A good rule of thumb to follow, however, is to take small parrots out of their cage for 2 hours a day and large parrots for 3 hours. This should be more than enough time for them to get some exercise, experience the surrounding environment, taking in all the sights, sounds and smells.... see more ›
They do appreciate a cage that's filled with food, water, toys, and perches and like to roost in cages, but they also need plenty of time outside of it. Give your bird at least one long break outside the cage a day for physical and mental development.... see more ›
Birds need at least one side of their cage up against a wall, as it provides them with a feeling of security. The ideal placement is in a corner where they can have two walls. Additionally, you shouldn't put your bird's cage directly in front of a window, as outside factors like dogs, hawks, and storms will scare them.... view details ›
- Crow distress calls.
- Pigeon repellent sounds.
- Sparrow repellent sounds.
- Woodpecker warning calls.
- Seagull deterrent noises.
Primarily, birds dislike really strong smells because they find them quite irritating. These include peppermint oil, citronella, lemon, cayenne pepper, chili, garlic and vinegar. By using this information, we can apply these strong scents to areas that we want the birds to stay away from.... view details ›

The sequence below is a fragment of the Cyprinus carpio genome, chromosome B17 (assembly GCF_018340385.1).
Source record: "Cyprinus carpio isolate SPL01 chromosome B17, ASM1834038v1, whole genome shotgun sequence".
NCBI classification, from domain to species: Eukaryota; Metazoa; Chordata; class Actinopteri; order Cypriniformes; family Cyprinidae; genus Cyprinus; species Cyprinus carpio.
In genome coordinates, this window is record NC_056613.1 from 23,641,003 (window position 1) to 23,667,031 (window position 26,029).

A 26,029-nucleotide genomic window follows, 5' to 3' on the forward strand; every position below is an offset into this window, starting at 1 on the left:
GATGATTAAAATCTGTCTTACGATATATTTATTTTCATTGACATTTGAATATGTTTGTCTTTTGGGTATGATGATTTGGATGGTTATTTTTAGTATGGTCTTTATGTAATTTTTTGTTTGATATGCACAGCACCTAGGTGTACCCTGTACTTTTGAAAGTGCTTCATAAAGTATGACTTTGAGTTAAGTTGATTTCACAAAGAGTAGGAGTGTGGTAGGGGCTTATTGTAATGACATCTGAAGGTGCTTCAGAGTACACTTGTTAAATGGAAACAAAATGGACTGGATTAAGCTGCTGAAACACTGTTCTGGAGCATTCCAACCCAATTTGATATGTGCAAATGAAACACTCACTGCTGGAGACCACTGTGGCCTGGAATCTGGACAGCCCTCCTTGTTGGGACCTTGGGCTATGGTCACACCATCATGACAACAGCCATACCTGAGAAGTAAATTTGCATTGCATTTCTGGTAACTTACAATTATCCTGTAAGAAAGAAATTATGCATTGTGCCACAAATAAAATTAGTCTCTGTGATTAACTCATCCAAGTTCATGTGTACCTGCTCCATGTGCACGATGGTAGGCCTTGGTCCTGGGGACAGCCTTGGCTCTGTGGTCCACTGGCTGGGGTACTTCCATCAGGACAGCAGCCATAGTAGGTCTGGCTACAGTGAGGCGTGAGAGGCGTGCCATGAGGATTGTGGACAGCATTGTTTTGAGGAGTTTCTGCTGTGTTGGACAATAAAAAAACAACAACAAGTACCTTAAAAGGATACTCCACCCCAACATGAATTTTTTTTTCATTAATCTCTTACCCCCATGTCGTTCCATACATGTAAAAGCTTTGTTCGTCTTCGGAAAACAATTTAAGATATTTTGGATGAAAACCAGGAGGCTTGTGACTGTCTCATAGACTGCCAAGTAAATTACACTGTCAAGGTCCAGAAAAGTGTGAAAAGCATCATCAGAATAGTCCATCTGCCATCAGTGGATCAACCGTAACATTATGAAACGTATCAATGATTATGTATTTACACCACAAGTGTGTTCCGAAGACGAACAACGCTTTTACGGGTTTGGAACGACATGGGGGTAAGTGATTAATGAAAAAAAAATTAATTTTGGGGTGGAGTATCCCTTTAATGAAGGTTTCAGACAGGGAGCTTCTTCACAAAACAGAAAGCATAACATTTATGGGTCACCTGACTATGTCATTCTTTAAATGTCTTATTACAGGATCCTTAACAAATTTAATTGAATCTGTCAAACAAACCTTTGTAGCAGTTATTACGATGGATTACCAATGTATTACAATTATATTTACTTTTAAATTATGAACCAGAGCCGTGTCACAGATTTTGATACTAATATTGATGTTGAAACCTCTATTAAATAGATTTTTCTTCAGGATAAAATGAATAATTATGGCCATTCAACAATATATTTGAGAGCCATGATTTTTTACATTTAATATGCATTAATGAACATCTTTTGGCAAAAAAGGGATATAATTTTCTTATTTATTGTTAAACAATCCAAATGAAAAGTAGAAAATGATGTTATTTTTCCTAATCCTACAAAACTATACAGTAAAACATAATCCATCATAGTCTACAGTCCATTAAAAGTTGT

Many vitamins, minerals and other nutrients and substances are available in ACV to improve the health of your bird. ACV can provide them with enzymes and important minerals, such as potassium, calcium, magnesium, sulphur, chlorine, phosphorus, iron, silicon and other trace minerals.... see details ›
Is Apple Cider Vinegar Harmful To Birds? Apple cider vinegar is typically between 5-6% acetic acid. If left as is, this is extremely acidic for birds and unsafe.... continue reading ›
Bleach (Sodium Hypochlorite) is an effective disinfectant, but it also gives off chlorine gas which is a respiratory irritant. Bleach should only be used when your birds are removed to a separate room in the house.... see more ›
Parrots can be harmed by cleaning products that contain ammonia, bleach, chlorine, phenols, or PTFE. So, use all-natural solutions like white vinegar and baking soda. Alternatively, use parrot-safe cleaning products, such as Poop-off, F10, GuanoFix Plus, and Johnson's Veterinary Clean 'n' Safe.... view details ›
A benefit of covering your bird's cage at night is that it provides a regular period of privacy not usually allowed during the day. Further, it tends to keep the bird quiet in the early morning when it would otherwise become active and vocal. lf you now cover your bird's cage at night, continue to do so.... read more ›
1. Be On Guard! Seed guards, the little mesh netting placed on the outer perimeter of the cage, have been around years and they can be pretty handy at stopping those annoying little seed hulls from floating out of the cage whenever your bird flaps his or her wings.... view details ›